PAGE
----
Three episodes in, and it’s fair to say that Horimiya is a successful adaptation of the long-running manga series. The show is one of the most popular non-sequel anime of the season, and as Carley noted in her review, it delivers on its promise of a full adaptation after years left untouched aside from the occasional OVA. While most Horimiya fans are watching the show for the sparks-flying romance between its two protagonists, Miyamura and Hori, that’s not necessarily the main appeal of the show.
To offer the contrarian opinion for a second, I don’t think the romantic elements of the show are all that engaging. That’s not to say I’m not enjoying it for much the same reasons as Carley noted, but it ultimately feels a little by-the-numbers and generic.
Or at least, it would be, were it not for the strengths of our main duo. While I only hold a passing interest in their blossoming romance, I find myself far more drawn to the story’s external focus on the creation of persona. We’ve had romance anime and manga in the past build incredible romance stories on a person’s dual personas, including greats of the genre like His and Her Circumstances. In contrast, Horimiya is far more interested in the crafting of that persona and the purpose of creating a persona solely for self-acceptance, giving it a unique edge.
The first episode of the show mostly serves as an introduction to our two protagonists and their out-of-school personas. We see in this episode how the top-of-the-class social bird Hori passes up an after-school social life to care for her younger brother due to her mother’s busy work-life. Meanwhile, and perhaps more interestingly, Miyamura is an outcast in school and mostly keeps to themselves, but out of school. They express themselves with secret tattoos and piercings, making him somewhat of the rebellious bad-boy with a heart of gold.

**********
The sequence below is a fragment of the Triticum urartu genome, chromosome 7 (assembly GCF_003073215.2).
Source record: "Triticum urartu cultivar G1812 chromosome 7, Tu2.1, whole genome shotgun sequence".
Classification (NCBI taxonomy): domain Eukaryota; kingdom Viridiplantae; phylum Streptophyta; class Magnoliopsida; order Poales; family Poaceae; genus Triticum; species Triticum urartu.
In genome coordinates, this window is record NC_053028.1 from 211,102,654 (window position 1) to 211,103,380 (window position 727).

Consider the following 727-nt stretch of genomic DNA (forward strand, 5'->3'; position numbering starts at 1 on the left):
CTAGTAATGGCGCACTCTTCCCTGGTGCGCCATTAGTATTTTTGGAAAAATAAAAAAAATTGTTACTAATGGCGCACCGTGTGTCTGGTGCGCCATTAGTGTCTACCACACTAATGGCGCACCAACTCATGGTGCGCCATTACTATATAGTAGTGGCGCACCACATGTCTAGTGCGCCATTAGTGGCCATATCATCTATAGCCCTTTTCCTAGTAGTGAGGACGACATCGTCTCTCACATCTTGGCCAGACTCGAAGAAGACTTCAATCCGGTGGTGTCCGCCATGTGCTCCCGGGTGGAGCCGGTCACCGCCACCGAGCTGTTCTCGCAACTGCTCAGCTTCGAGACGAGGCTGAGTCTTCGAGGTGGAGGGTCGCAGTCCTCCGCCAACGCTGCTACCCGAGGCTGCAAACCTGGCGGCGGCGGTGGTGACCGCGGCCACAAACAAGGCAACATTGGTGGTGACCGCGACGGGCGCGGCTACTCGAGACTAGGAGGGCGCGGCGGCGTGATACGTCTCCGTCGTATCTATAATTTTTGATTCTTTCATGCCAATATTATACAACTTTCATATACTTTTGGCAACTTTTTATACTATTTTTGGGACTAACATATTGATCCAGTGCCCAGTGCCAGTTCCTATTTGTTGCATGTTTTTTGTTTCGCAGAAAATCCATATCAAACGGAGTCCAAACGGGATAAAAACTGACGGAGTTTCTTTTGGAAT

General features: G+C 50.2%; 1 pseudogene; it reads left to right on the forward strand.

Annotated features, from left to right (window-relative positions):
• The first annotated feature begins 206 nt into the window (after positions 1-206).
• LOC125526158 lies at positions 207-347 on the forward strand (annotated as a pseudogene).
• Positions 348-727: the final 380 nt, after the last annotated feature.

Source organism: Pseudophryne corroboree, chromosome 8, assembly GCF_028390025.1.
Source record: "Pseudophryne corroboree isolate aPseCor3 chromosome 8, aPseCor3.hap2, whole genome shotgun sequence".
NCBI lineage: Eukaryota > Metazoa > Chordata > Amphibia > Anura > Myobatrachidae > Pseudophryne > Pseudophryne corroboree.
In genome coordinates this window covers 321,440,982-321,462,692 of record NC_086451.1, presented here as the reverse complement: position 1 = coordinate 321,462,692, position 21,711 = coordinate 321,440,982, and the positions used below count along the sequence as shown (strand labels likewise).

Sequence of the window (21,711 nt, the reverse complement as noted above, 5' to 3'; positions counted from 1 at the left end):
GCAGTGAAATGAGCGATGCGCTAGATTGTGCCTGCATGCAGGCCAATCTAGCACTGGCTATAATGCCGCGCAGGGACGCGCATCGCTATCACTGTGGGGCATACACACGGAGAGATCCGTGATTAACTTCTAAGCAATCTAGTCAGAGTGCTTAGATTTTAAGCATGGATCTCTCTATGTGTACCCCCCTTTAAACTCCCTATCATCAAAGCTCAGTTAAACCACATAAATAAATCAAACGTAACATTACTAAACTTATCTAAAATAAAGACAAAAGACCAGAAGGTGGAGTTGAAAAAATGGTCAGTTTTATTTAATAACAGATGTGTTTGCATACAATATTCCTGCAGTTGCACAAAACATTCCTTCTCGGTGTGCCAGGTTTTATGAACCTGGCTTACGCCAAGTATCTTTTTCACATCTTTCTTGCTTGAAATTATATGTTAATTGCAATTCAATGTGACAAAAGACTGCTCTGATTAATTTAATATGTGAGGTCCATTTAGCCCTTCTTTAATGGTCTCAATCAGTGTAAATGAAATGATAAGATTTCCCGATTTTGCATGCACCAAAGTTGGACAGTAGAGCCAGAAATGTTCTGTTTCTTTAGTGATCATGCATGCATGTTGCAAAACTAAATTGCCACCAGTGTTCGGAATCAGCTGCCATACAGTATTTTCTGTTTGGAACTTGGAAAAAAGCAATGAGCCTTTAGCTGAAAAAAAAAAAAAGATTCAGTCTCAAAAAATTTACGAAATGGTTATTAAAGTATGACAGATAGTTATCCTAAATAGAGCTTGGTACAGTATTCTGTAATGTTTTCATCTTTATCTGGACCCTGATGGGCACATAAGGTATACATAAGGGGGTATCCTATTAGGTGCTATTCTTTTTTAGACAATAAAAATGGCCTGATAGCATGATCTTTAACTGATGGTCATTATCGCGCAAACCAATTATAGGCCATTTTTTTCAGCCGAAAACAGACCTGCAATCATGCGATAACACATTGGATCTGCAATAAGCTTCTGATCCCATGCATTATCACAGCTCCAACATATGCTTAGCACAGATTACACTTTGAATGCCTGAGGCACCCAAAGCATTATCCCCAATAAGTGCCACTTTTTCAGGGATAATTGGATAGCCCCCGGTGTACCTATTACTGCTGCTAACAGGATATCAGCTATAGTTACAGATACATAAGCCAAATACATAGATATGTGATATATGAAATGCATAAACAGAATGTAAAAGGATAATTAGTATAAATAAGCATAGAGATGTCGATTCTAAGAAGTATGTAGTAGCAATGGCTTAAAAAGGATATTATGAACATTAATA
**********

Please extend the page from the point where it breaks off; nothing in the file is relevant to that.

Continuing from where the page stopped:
While the show could easily leave it at that, Horimiya instead dives deeper and pushes the romance to the side for much of these early episodes to explore these personas. This show is invested in exploring not just why these characters are self-conscious enough to hide who they are, but the benefits of self-understanding outside of the public eye.
Social media is non-existent within the world of Horimiya (and since the original 4-Koma web-manga that inspired the long-form manga this is adapted from was created in 2007, that makes sense), but that’s not to say that the influence of the story being created in the internet age isn’t present. Modern life and the internet puts pressure on all of us to overshare all aspects of our lives and present an idealized reality of our daily lives. Choosing not to is suspicious and will lead to ostracism.
Both Hori and Miyamura hide key aspects of who they are as a way of grounding themselves. Our public image is never ours to control; while we can choose what we share with others, at the end of the day it’s the people around us who determine our social standing and strengths. For Hori, they hide their family commitments not out of fear but because they want this side of them to remain only for her mother. The people she cares for most are the only people allowed to see the true Hori, which makes the opening to Miyamura significant.
For Miyamura, as explored heavily in episode 3, his childhood was one where acting himself led to him being called gloomy and creepy. It was only by finding a new sense of self and keeping it to themselves that they found inner strength.
In particular, his ostracisation from others was what spiraled him towards self-hatred and regret until he decided to take back control and create this hidden self of tattoos and ear piercings. There’s a deeper discussion on the nature of bullying and self-harm (in the form of creating the excessive piercings, especially when the first was self-done with a safety pin) that Horimiya chooses to ignore, but it doesn’t dilute the core idea that Remi chooses to take control of his pain to find an identity entirely his own.
The anime makes clear that their hidden personalities are a defining part of who they are and allow them to wield complete control over themselves in a way that gives them the confidence to open up and trust one another when they mutually see the other’s hidden self. Inner assurances on the self allow them the control to share this with only them.
If romance anime that bring strangers together through hidden personalities is a common trope, few have the drive and desire to celebrate what these hidden selves can potentially bring. While the romance of Horimiya may be mostly by-the-numbers until this point, it’s refreshing to see a romance show tackle its subject matter in such a way and encourage a private self-discovery away from the external eye of others.
I fear that Horimiya’s exploration of these tropes in the opening three episodes will fade away as the romance becomes a more central focus, but I’m nevertheless excited to see more.